Exmoor Ponies Beat the Odds
The Exmoor pony, which inhabits an area bordered by Devon and Somerset counties in England, is currently listed as endangered by the Rare Breeds Survival Trust. It’s believed that these ponies derive from the original prehistoric horse that made the trek from Alaska to Great Britain some 130,000 years ago. Today, about 150 Exmoor ponies roam free on the moor and many more are being reared on farms in other parts of the UK. The Exmoor ponies benefit the environment, attract visitors and increase awareness of environmental conservation.
Edit ModuleShow Tags
This article appears in the January 2019 issue of Natural Awakenings.
More from Natural Awakenings
The floating garbage patch is twice the size of Texas, but the fact that it’s only 8 percent micro-plastic makes a clean-up possible.
Each minute, one million plastic bottles are sold around the world, and most end up in the trash rather than being recycled.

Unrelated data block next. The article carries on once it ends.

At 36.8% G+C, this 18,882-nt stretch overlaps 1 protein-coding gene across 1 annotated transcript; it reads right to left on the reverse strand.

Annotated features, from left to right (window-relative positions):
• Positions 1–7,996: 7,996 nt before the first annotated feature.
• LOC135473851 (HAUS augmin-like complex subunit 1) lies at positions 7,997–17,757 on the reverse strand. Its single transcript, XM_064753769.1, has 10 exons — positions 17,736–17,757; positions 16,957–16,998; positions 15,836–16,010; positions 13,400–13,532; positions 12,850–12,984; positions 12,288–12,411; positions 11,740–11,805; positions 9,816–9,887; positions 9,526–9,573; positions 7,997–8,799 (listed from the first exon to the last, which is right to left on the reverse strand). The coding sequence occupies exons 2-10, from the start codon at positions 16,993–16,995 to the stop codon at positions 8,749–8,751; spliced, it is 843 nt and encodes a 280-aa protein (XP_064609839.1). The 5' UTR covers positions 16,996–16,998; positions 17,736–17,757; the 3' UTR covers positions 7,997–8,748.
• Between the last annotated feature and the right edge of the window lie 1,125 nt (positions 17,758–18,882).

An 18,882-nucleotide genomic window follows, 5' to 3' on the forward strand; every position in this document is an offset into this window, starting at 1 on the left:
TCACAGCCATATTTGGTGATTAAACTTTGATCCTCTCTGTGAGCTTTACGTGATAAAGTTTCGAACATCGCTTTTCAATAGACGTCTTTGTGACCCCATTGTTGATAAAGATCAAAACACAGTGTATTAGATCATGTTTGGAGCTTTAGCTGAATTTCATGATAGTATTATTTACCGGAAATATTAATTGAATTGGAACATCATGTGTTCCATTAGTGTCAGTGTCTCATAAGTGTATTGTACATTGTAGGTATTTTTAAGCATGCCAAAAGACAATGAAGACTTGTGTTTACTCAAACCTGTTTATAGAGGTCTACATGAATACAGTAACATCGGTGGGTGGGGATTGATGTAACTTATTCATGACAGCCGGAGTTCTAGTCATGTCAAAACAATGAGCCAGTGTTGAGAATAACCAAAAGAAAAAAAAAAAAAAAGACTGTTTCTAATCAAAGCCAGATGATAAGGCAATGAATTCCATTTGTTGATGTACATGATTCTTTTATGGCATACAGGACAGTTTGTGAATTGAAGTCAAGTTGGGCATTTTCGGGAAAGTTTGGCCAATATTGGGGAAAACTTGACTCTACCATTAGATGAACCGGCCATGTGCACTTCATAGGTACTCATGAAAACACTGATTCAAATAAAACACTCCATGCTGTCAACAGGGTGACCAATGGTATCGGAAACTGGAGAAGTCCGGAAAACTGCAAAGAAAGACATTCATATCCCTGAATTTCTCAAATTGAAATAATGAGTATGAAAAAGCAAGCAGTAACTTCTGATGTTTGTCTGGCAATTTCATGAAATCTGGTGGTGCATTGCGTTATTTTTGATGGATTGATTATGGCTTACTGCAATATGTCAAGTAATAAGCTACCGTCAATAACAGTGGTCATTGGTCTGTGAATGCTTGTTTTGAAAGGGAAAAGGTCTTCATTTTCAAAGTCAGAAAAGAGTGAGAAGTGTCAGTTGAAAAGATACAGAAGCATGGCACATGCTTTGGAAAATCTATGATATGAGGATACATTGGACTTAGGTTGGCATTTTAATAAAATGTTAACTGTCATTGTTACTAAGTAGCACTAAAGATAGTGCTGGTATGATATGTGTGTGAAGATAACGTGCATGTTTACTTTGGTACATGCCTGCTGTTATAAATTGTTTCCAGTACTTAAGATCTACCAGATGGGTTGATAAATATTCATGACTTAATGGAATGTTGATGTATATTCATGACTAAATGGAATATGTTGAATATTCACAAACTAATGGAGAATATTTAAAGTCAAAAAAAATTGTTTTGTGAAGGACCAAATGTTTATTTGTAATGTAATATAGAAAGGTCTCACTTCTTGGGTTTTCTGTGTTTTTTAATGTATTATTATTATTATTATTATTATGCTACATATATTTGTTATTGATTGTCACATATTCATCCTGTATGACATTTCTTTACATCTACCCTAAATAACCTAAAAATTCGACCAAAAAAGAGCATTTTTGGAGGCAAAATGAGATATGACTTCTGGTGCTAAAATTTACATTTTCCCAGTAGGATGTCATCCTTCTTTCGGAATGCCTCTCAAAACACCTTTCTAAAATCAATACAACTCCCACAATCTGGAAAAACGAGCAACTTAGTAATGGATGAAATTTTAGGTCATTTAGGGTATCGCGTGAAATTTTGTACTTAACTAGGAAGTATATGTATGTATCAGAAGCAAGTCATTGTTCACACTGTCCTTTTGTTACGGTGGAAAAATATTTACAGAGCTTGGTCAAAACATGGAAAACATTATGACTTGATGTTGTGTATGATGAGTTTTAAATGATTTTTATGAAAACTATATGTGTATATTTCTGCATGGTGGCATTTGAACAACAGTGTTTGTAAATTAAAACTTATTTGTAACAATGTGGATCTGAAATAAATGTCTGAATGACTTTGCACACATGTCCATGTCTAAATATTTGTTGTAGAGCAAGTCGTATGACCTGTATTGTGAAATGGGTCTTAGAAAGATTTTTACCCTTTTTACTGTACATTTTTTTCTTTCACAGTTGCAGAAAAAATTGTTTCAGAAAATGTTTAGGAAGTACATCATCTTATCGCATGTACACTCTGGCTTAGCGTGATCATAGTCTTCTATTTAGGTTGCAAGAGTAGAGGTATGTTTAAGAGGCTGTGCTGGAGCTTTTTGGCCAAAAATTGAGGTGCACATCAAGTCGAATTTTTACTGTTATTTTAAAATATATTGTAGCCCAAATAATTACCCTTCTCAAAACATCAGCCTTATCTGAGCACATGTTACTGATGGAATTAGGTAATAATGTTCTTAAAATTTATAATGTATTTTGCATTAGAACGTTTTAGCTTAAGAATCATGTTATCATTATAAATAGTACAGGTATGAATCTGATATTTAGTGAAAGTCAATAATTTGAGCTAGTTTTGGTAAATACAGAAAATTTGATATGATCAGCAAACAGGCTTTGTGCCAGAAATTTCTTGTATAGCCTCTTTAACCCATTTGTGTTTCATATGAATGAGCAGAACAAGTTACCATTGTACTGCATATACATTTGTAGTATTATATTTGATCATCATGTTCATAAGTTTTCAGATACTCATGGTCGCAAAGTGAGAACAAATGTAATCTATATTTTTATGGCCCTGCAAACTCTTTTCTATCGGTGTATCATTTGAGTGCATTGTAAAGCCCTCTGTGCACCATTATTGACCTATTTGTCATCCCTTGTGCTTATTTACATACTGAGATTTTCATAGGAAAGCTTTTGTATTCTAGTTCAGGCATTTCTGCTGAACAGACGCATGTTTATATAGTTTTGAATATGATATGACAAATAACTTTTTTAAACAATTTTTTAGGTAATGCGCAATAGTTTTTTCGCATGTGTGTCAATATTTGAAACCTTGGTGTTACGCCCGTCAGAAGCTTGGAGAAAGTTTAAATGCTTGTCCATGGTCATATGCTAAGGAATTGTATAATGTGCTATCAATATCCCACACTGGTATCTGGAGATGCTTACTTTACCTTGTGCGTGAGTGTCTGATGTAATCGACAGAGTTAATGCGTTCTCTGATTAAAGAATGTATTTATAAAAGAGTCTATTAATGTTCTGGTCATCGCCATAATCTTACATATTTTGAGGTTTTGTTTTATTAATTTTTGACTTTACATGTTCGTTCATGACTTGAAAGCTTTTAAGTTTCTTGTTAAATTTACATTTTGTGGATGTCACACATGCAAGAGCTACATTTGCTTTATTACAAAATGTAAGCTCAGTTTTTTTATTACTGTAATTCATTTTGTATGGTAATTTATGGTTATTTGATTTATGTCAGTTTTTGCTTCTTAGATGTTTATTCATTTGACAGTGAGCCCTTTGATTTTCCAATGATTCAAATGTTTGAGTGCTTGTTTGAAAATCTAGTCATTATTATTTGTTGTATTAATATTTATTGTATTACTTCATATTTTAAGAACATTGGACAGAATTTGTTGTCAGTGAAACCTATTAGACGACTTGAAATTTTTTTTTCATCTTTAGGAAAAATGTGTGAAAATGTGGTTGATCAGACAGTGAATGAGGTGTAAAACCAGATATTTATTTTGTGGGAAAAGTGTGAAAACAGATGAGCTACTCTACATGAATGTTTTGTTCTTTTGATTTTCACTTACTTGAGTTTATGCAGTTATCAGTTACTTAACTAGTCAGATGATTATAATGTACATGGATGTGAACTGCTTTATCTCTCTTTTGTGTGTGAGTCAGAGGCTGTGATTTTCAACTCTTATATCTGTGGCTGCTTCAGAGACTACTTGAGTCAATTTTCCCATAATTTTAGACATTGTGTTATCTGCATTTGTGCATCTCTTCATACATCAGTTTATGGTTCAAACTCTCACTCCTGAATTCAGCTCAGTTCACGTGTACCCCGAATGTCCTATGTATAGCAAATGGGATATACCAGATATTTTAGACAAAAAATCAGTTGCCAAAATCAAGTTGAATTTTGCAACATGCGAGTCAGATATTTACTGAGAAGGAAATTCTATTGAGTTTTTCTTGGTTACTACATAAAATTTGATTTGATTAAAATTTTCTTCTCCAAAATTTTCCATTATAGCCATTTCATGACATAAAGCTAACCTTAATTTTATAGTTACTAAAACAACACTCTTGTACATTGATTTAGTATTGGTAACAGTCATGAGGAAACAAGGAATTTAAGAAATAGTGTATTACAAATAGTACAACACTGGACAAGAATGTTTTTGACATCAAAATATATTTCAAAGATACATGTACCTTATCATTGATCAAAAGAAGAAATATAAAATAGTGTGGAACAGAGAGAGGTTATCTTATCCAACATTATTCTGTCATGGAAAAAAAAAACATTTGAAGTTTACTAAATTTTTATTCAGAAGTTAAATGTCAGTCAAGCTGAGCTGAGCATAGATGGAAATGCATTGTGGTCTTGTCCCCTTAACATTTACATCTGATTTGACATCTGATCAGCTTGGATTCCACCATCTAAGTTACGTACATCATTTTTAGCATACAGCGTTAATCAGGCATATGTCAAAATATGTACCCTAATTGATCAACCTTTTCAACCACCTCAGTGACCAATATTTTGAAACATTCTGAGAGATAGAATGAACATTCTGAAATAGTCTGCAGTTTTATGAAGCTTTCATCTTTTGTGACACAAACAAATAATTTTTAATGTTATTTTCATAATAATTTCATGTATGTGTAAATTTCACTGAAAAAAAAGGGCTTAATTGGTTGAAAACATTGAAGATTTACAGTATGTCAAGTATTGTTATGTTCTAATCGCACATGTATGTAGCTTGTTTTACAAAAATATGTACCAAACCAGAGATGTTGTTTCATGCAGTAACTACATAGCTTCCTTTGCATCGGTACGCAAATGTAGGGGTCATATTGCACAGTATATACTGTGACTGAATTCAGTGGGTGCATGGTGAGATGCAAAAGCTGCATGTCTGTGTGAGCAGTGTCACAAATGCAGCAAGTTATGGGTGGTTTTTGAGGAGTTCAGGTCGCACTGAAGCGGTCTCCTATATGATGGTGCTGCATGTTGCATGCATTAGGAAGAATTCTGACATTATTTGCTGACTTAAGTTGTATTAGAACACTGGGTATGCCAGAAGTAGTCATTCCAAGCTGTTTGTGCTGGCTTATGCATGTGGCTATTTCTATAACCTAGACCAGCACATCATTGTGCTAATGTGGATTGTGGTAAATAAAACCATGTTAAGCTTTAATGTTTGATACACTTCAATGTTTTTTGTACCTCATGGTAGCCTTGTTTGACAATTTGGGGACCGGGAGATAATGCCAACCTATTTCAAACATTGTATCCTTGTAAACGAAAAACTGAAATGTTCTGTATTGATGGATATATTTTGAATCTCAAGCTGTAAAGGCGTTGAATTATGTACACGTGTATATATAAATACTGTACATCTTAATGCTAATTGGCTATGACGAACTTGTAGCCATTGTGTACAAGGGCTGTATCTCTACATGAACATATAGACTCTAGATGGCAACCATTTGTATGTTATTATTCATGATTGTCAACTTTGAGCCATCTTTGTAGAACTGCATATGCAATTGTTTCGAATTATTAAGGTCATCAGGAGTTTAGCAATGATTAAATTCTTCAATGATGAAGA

Natural evolution seems to be saving frog species in Panama that are growing in numbers after being nearly wiped out by a deadly fungal disease more than a decade ago.
The most primitive dogs on the planet, once assumed to be extinct, have been discovered in a remote highland region of New Guinea.
A 3-D printed house built in 24 hours in Austin, Texas for $10,000 is a prototype that may be used to provide homes for an entire community in El Salvador.
Three border collies race around the charred remains of Chilean forests with special satchels on their backs that spread grass and flower seedlings.
Cork, which regenerates its bark after harvesting, is an eco-friendly fire retardant and acoustic insulator that also controls odor and humidity.
Solar-powered trash cans with built-in Wi-Fi sensors are being installed in Baltimore to facilitate as-needed emptying of the cans.
The indoor air of winter can get stuffy and even unhealthy, but sound strategies will lower airborne toxins, control irritants, and reduce foot-borne pollution.
A new documentary, Secret Ingredients, makes a compelling case for why organic foods may be the key to unlocking better health and reversing chronic illnesses.